Oct 22, 2012

Pacing a 24 Hour!!!

This past weekend I had the opportunity to pace a friend, Adam Weber at the St. Pat's 24 Hour trail race. About a month ago I pulled out of this very same event because of lack of training, fractured left big toe, and achillies tendonitis issues. I thought I might as well still take part in the event one way or another.

So, I used social media. (Face Book) to be exact and let Adam know that I would be willing to pace if he needed it. That was about 10 days before the event. I didn't hear back until the night before the race, when I got a message on my Wall asking me if I still was looking to pace. Immediately I said I'm on board. I told him I'd be out at the park (St. Patrick's Park / South Bend, IN) before 8 PM when they allow pacers.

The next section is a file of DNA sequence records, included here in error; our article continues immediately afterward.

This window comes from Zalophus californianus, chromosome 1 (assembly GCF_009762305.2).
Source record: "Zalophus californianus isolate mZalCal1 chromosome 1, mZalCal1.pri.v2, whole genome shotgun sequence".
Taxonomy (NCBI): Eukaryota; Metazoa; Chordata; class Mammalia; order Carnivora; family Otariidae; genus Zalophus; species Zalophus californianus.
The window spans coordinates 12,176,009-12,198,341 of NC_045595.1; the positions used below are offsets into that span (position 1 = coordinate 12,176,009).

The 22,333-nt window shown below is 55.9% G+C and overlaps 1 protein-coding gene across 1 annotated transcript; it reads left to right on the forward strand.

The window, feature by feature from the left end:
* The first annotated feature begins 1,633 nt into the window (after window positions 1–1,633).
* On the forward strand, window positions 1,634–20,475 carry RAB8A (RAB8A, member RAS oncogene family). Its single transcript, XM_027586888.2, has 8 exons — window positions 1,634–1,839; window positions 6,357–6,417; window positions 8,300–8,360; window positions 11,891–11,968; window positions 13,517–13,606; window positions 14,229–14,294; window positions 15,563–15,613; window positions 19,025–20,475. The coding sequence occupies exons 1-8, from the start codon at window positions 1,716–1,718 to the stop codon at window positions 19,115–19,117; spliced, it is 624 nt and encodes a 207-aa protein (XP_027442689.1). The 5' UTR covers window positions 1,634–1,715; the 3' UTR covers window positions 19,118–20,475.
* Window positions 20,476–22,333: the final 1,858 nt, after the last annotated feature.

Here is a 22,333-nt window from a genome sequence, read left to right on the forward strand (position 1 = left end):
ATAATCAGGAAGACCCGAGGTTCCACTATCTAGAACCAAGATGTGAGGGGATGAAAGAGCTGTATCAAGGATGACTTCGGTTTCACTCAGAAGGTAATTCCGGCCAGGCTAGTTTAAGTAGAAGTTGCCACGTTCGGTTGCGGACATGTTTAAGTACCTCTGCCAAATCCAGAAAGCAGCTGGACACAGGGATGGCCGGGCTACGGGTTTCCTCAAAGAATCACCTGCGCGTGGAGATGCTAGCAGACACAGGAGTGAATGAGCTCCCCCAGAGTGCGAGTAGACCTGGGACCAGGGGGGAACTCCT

Well, I got antsy and showed up at the park about 12:30 PM to check on things and get an update on how Adam was doing. They were roughly 4 1/2 hours into the race at that point. I spoke to the RD, Sara Miller. And to my delight, she said I could start pacing whenever I felt like it. Nice!!! I hung around a bit and waited for Adam to finish another 3 mile loop. A little history on this loop. I know it like the back of my hand, I've run it so many times. I know where all the roots are, the bad spots, etc. Adam came in and I introduced myself to him. Yes, we'd never met but on Facebook! It didn't matter. We are runners. That is what we do. Immediately I helped fill his bottle, he ate something, and I told him I'd start pacing around 4PM. He was excited. In the mean time, I spoke with a few New Leaf Ultra Runners - Joe Ventura & Joeliezer Ventura, Matt Treter(crewing/pacing) for his wife, Tiffany Treter, Jeremy Eldrige (running the 12HR), Jen Birkner and Rita Tijerina (running the 24HR). And Eric & Leah Harold even showed up to crew/pace. Nice! We had a full house :). I probably met other runners/crew/pacers, so I apologize for leaving you out :).